Joy Harjo / One day I did not know what to do with my anger

Joy Harjo

June 1, 2020

This last week has been one of failures, facing my own poor communication skills (why do you think I was given this path of words?!), rifts and coming together in family, a mulberry tree, and tending to the wounded sacredness of our family, community, this earth.

One day I wondered that I would never stop crying for the suffering of our children, grandchildren, great-grandchildren. Would I drown in the tears? Would we all go down with the efforts of the haters who would separate us so they could incite us to destroy ourselves and each other, while they take over our homes and steal our children and dreams?

One day I did not know what to do with my anger. I had to count my breaths. Immerse myself in the plant world. I had to remember that every action, thought, and dream is a prayer.

Yesterday with family we marched with a community of protestors against the hate, the killing of our citizens by those who hate us for just being who we are—they are fearful they are losing a country that was never theirs to own in the first place.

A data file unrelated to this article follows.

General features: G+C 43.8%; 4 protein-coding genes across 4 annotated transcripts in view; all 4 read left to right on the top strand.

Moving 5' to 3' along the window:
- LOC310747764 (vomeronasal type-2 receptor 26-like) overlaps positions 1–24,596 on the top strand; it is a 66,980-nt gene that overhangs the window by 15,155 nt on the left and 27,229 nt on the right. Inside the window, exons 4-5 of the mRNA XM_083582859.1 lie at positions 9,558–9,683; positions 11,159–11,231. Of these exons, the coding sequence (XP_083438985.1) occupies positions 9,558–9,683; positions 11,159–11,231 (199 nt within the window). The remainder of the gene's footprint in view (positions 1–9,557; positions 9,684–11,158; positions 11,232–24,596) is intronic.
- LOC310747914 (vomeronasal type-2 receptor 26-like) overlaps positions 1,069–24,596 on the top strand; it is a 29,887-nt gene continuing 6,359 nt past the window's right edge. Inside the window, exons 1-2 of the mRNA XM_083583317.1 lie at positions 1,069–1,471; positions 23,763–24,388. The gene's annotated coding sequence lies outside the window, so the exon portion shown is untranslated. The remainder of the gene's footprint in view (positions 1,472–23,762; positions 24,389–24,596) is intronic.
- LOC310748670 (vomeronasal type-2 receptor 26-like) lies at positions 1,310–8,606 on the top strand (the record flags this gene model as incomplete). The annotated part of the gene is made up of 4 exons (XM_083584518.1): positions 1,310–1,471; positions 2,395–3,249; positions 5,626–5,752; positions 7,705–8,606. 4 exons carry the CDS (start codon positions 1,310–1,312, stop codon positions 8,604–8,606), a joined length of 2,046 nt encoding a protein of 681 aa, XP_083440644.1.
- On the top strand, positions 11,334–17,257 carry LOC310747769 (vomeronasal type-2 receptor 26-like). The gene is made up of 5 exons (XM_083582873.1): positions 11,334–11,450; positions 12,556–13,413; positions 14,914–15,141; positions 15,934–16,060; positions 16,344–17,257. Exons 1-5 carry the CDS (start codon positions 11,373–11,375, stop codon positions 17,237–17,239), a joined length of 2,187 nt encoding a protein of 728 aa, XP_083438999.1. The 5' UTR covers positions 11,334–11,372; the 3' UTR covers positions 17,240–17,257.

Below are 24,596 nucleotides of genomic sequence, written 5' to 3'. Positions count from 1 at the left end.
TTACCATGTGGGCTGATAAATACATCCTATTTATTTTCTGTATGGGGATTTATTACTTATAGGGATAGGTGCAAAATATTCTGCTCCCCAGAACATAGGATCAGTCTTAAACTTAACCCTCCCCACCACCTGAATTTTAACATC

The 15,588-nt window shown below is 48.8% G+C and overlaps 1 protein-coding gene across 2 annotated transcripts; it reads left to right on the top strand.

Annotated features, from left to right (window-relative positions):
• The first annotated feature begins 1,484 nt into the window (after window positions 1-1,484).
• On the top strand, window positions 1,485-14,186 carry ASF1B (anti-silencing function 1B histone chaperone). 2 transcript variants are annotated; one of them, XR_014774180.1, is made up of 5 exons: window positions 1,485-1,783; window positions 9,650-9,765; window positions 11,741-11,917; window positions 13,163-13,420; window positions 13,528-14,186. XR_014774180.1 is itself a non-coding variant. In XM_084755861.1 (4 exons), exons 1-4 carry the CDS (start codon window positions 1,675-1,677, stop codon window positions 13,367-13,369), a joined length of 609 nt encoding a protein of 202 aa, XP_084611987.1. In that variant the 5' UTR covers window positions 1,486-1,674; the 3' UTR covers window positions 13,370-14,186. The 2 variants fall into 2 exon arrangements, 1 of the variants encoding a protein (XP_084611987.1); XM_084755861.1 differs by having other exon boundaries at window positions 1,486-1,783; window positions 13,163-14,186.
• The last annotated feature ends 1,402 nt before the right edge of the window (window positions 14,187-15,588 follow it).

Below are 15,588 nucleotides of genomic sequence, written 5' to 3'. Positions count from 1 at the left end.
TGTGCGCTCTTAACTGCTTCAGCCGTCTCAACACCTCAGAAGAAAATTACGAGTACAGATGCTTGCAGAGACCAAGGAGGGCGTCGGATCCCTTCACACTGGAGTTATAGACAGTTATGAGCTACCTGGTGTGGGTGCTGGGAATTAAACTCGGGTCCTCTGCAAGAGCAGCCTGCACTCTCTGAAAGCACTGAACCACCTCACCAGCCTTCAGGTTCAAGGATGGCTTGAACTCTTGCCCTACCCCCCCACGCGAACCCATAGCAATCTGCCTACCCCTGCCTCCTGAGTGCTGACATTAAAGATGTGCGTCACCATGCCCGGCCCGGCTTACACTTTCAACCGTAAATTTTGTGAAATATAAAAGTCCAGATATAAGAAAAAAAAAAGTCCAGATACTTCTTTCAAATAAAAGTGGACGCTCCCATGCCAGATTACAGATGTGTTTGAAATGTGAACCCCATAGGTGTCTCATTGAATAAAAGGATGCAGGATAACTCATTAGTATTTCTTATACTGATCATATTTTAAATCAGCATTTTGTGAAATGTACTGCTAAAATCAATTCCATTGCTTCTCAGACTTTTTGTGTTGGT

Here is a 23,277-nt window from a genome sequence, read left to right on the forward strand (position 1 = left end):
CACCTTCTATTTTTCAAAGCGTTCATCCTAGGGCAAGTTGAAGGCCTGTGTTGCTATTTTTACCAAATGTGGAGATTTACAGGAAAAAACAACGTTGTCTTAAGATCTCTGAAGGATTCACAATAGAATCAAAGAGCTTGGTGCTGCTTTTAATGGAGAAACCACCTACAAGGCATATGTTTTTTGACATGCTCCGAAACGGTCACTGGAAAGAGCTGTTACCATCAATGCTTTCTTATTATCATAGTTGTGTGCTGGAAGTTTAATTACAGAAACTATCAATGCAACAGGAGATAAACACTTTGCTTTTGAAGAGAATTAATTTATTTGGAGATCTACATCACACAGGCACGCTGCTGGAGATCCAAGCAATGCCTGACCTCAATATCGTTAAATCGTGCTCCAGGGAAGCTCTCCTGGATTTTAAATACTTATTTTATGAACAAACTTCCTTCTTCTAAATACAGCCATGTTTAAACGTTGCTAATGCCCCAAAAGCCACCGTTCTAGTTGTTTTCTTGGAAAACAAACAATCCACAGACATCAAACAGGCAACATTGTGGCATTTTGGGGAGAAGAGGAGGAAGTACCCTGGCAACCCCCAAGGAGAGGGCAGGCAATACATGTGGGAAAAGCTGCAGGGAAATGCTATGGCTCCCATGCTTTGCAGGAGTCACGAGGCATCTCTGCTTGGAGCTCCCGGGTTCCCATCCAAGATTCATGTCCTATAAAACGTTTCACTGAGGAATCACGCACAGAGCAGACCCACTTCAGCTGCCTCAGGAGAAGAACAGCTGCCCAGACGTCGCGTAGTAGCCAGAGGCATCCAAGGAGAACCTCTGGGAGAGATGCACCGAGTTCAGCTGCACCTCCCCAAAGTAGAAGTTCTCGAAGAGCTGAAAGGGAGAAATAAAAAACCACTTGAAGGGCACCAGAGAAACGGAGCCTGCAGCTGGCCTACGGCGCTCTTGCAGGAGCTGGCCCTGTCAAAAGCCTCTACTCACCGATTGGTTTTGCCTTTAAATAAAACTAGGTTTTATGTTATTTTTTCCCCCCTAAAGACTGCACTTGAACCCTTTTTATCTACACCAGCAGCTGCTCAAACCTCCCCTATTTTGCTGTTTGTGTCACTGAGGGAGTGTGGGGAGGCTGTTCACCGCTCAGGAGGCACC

None of us own the land. We are earth.

The protest was peaceful and a huge gathering of citizens gathered together from every segment of the population. The image that stays with me is as we began walking toward the gathering place for the protest, at the site of Black Wall Street, burned and destroyed by one of the largest hate massacres in the U.S., exactly 99 years ago, is that of a young African-American woman, probably 18 or 19 years old, who turned to walk in front of us as our family walked toward the meeting place.

She was beautiful in her awareness. She carried a sign handwritten “Black Lives Matter,” and walked alone toward the sea of protestors. I was struck by her aloneness, how much it meant to her to have her voice, and how George Floyd’s voice was cut off by hate. I prayed for her, for her family, for George Floyd that he was seeing that his life matters and mattered, for all of us as we came and will continue to come together for love and justice.

Copyright Joy Harjo 2020. Used with permission from the artist.

Joy Harjo is Poet Laureate of the United States, a musician and a member of the Mvskoke Nation. Her seven books of poetry and a memoir have garnered many awards. She is a member of KPI’s Advisory Board.